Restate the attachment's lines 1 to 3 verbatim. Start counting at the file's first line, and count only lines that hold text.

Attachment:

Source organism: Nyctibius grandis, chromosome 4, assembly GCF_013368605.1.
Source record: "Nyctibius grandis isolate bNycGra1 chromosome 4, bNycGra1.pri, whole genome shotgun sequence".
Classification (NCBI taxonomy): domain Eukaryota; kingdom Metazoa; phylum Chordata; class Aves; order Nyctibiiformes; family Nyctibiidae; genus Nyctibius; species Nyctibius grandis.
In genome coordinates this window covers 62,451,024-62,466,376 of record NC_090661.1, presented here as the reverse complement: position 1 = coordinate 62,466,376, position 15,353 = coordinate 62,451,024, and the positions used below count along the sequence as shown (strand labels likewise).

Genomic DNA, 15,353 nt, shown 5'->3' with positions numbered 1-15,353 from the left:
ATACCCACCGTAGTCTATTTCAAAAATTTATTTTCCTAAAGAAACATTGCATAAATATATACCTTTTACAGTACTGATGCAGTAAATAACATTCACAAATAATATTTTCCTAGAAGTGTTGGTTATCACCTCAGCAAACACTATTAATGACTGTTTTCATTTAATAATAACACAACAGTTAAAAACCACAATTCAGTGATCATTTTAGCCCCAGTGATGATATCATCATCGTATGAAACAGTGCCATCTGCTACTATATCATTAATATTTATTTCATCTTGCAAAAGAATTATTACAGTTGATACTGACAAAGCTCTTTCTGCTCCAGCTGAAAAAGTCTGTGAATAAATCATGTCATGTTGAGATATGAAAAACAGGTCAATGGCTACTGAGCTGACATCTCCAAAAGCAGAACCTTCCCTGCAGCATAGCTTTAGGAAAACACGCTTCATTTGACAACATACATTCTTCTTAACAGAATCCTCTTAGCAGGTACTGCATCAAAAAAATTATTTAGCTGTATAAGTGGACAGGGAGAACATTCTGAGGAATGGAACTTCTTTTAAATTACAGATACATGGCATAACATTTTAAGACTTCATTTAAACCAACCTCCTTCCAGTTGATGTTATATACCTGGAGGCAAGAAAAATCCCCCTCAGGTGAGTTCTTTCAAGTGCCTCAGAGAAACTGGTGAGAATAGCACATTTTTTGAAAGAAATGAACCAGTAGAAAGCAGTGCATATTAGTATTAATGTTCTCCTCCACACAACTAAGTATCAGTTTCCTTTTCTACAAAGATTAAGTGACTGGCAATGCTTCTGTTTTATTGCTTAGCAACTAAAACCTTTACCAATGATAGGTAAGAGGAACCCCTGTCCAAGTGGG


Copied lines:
Source organism: Nyctibius grandis, chromosome 4, assembly GCF_013368605.1.
Source record: "Nyctibius grandis isolate bNycGra1 chromosome 4, bNycGra1.pri, whole genome shotgun sequence".
Classification (NCBI taxonomy): domain Eukaryota; kingdom Metazoa; phylum Chordata; class Aves; order Nyctibiiformes; family Nyctibiidae; genus Nyctibius; species Nyctibius grandis.